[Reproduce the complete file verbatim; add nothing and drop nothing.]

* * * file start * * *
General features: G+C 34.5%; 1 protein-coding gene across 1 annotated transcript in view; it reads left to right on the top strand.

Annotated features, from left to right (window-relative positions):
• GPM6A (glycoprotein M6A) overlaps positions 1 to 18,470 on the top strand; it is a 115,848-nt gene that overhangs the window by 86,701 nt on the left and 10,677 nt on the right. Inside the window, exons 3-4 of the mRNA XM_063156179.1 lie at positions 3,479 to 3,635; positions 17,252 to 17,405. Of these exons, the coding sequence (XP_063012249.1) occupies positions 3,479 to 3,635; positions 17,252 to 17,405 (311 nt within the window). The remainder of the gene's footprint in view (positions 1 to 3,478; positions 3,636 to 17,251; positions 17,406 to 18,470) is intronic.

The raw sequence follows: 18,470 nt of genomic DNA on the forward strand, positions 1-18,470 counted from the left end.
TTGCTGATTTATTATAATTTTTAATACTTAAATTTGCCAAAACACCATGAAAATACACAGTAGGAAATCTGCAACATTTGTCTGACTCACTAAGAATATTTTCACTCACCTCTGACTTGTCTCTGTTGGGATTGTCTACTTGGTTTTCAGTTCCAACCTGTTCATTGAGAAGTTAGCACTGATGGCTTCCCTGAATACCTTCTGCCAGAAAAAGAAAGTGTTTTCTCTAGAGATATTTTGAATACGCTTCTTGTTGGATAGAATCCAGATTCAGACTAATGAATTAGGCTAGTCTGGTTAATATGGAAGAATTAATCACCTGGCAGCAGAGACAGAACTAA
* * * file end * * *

General features: G+C 34.5%; 1 protein-coding gene across 1 annotated transcript in view; it reads left to right on the top strand.

Annotated features, from left to right (window-relative positions):
• GPM6A (glycoprotein M6A) overlaps positions 1 to 18,470 on the top strand; it is a 115,848-nt gene that overhangs the window by 86,701 nt on the left and 10,677 nt on the right. Inside the window, exons 3-4 of the mRNA XM_063156179.1 lie at positions 3,479 to 3,635; positions 17,252 to 17,405. Of these exons, the coding sequence (XP_063012249.1) occupies positions 3,479 to 3,635; positions 17,252 to 17,405 (311 nt within the window). The remainder of the gene's footprint in view (positions 1 to 3,478; positions 3,636 to 17,251; positions 17,406 to 18,470) is intronic.

The raw sequence follows: 18,470 nt of genomic DNA on the forward strand, positions 1-18,470 counted from the left end.
TTGCTGATTTATTATAATTTTTAATACTTAAATTTGCCAAAACACCATGAAAATACACAGTAGGAAATCTGCAACATTTGTCTGACTCACTAAGAATATTTTCACTCACCTCTGACTTGTCTCTGTTGGGATTGTCTACTTGGTTTTCAGTTCCAACCTGTTCATTGAGAAGTTAGCACTGATGGCTTCCCTGAATACCTTCTGCCAGAAAAAGAAAGTGTTTTCTCTAGAGATATTTTGAATACGCTTCTTGTTGGATAGAATCCAGATTCAGACTAATGAATTAGGCTAGTCTGGTTAATATGGAAGAATTAATCACCTGGCAGCAGAGACAGAACTAA